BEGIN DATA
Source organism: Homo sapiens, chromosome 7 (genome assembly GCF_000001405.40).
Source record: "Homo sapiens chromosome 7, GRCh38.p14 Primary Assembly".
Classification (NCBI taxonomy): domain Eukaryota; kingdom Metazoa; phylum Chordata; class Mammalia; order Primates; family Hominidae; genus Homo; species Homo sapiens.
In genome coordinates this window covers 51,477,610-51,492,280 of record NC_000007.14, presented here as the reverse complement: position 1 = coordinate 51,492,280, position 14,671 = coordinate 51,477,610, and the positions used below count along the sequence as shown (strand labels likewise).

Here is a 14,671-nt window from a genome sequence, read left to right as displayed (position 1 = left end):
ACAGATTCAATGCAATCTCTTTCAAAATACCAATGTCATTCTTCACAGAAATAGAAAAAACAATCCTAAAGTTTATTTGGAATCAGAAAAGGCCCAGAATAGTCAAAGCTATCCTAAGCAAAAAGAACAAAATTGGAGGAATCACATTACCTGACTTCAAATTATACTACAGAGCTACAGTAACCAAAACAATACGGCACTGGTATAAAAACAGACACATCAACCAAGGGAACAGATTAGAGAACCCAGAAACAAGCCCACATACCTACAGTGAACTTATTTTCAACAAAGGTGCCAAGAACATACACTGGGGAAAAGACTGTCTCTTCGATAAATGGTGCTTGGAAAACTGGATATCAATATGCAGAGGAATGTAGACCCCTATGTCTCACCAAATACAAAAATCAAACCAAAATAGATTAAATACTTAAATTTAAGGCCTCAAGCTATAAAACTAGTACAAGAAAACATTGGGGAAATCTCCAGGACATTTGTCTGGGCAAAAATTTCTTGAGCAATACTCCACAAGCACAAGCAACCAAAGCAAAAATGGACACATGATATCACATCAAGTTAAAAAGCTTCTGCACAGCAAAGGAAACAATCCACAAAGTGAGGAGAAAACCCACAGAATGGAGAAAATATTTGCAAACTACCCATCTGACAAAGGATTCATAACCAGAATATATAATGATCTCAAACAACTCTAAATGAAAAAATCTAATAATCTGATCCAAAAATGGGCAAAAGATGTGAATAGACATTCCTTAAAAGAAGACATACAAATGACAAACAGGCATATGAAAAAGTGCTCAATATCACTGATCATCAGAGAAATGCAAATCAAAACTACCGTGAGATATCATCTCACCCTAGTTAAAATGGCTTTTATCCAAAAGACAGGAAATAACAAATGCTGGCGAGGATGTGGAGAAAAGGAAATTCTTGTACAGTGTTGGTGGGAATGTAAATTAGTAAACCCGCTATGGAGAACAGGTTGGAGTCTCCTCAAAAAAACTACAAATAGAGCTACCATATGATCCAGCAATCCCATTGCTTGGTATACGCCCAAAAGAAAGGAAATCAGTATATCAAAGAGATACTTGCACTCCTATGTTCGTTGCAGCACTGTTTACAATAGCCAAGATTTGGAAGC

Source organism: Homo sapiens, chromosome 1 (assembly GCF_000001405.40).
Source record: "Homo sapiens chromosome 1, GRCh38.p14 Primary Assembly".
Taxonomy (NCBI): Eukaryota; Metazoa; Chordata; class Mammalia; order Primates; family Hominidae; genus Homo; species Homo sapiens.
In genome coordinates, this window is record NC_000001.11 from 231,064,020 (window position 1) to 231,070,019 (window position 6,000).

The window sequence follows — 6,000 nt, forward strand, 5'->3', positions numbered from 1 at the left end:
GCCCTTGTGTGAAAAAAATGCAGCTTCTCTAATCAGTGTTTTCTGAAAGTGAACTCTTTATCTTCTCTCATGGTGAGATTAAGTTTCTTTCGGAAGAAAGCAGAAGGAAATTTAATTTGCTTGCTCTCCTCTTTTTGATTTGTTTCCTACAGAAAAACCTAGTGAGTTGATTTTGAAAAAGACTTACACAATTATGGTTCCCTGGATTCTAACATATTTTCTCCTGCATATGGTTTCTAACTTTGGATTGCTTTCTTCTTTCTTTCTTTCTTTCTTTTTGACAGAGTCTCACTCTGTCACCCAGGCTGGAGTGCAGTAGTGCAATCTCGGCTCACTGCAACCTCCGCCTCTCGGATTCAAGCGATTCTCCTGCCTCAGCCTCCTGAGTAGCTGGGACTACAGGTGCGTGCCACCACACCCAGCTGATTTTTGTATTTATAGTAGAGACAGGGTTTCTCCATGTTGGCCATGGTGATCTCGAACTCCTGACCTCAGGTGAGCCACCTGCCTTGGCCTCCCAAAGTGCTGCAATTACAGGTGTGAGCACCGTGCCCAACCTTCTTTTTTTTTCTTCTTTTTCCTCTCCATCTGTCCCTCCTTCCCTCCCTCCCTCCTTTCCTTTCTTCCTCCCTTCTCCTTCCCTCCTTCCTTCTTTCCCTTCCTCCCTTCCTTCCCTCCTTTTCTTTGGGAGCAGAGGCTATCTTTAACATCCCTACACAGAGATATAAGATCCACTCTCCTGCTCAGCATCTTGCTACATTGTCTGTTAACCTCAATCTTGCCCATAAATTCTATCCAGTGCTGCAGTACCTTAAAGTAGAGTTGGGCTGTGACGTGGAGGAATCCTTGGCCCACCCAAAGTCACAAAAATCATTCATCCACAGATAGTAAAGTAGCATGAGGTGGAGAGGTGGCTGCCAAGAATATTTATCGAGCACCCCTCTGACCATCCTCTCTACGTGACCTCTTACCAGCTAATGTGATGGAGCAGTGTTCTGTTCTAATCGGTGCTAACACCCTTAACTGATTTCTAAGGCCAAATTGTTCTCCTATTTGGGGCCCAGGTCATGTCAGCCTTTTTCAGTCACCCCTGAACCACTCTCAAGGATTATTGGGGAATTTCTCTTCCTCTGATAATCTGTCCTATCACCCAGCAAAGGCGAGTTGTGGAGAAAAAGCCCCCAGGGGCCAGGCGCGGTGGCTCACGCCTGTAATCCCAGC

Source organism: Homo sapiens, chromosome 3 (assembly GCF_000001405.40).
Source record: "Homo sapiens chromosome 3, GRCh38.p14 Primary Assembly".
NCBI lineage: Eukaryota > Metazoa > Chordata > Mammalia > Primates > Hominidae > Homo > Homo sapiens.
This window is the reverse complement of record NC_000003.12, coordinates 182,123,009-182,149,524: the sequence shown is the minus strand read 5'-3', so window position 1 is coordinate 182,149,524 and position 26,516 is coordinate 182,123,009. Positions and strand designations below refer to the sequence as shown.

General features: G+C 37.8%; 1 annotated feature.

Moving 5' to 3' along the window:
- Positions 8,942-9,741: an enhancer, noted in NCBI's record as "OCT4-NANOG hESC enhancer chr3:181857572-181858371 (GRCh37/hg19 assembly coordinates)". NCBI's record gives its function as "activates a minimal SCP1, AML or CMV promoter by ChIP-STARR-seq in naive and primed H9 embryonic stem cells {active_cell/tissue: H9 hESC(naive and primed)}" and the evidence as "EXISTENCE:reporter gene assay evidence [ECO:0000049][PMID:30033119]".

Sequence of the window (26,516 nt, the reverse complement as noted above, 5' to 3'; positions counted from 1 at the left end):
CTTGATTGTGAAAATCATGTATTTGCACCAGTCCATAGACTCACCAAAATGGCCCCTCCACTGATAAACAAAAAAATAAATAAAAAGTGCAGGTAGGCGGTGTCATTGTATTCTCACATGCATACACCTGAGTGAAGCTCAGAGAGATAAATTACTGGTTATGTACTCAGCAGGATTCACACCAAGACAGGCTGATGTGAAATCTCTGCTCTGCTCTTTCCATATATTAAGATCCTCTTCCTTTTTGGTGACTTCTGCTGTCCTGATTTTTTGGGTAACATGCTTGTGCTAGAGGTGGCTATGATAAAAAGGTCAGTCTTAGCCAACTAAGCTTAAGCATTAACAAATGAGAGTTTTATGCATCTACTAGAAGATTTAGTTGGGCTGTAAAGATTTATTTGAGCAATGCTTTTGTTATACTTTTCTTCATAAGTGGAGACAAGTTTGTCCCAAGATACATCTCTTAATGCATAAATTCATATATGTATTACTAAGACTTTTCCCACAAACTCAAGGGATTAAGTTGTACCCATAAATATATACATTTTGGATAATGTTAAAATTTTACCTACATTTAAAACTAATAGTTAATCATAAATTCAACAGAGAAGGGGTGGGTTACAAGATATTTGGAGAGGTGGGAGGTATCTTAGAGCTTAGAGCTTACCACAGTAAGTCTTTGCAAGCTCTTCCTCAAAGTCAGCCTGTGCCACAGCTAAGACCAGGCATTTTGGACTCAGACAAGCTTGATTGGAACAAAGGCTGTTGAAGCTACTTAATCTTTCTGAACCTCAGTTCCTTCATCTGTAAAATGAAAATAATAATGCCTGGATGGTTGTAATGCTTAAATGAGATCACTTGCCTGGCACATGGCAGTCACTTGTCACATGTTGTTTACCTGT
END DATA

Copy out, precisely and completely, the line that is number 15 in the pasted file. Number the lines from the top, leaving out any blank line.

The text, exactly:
NCBI lineage: Eukaryota > Metazoa > Chordata > Mammalia > Primates > Hominidae > Homo > Homo sapiens.